We noticed a marked decrease in deer sightings this past week as did most of our whitetail watching network. It’s clear that hunting pressure is starting to build. The deer are running into hunters all over the place, back road traffic and ATV activity is up, and there’s an increase of human scent in the woods.
On Stand Observations
Stand sightings on our property went from more than 4 deer per hour to a little more than 2. This 50 percent reduction is very consistent with reports from around the country.
The decrease isn’t totally the result of pressure however, it’s also the result of ever changing food sources. We are in the season of plenty as far as deer foods go. This week we are seeing whitetails filling up on acorns and apples as well as standing corn and soybeans. They are munching on fresh fallen leaves, sprouting winter wheat and rye, and frost sweetened brassicas. This spreads them out over an entire hunting property and gives them plenty of ways to steer clear of human intrusion. Their use of green plots has reduced significantly since late summer but that is understandable considering all the food options they have to choose from. It is also understandable considering that we, as hunters, have a penchant for hunting where the deer were last seen, and where we want them to be; not where they actually are. For many of us, that means targeting the green plots that were put in to attract deer. The so called October lull is best attributed to a combination of changing and abundant food sources and increased wariness by whitetails that have seen hunting movies before and don’t like how they end.
As far as buck behavior goes, we are beginning to see an up-tick in buck activity. It’s not the kind of rut action we are anxiously awaiting, but action none the same. Older bucks are beginning to show up in feeding and gathering areas. For the most part, they are still giving the does plenty of room but they are starting to show up more on camera and beginning to show some interest in the does. Bucks are still hanging in loosely organized groups. Our whitetail watching brigade is beginning to report lip curling and scrape making, but for every hour a buck spends thinking about does, he’s spending a half dozen hours filling his belly. It is still all about food for the majority of bucks out there. Most of the bucks we are tracking are still staying relatively close to their home territory. We see them repeatedly and seldom pick them up on cameras outside their well defined home territories. We are not seeing an influx of strange bucks in our area either and we are not seeing a lot of dark staining on their tarsals and lower hind quarters. We have begun to see an increase in dead bucks on the highway.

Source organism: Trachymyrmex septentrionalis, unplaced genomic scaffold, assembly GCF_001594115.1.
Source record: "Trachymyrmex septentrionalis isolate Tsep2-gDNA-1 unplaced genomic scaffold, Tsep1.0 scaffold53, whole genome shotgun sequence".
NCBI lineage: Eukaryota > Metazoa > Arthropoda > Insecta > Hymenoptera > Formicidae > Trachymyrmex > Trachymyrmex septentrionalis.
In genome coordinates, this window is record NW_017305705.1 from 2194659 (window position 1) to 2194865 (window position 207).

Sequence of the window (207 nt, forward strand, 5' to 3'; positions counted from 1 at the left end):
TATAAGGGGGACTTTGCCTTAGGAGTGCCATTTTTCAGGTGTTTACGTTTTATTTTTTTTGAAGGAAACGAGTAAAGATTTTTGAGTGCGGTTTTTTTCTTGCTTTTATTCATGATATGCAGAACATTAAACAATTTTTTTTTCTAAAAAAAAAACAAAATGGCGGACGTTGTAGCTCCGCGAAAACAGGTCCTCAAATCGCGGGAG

How to Hunt
Every one reading this report has seen an exception or two to the above but when it comes to tracking the feed-breed-feed fall hunting cycle it’s a game of averages. And right now, the averages say hunt food sources. Bucks on the feed are far out numbering bucks getting ready to breed.
The does are spending most of their time on food sources and so are most bucks. While bucks are beginning to reach out your main target areas should still be food sources. The trick will be to hunt next week’s foods not last week’s foods. We’ve heard more than one hunter complain of too many apples in the woods.
But here’s one exception to the food focus: If you happen to run into a hot doe this weekend, try to get in the middle of the action because she will be covered up by bucks. Don’t spend the weekend watching apples when all the bucks are back in the brush with the only estrus doe in the county.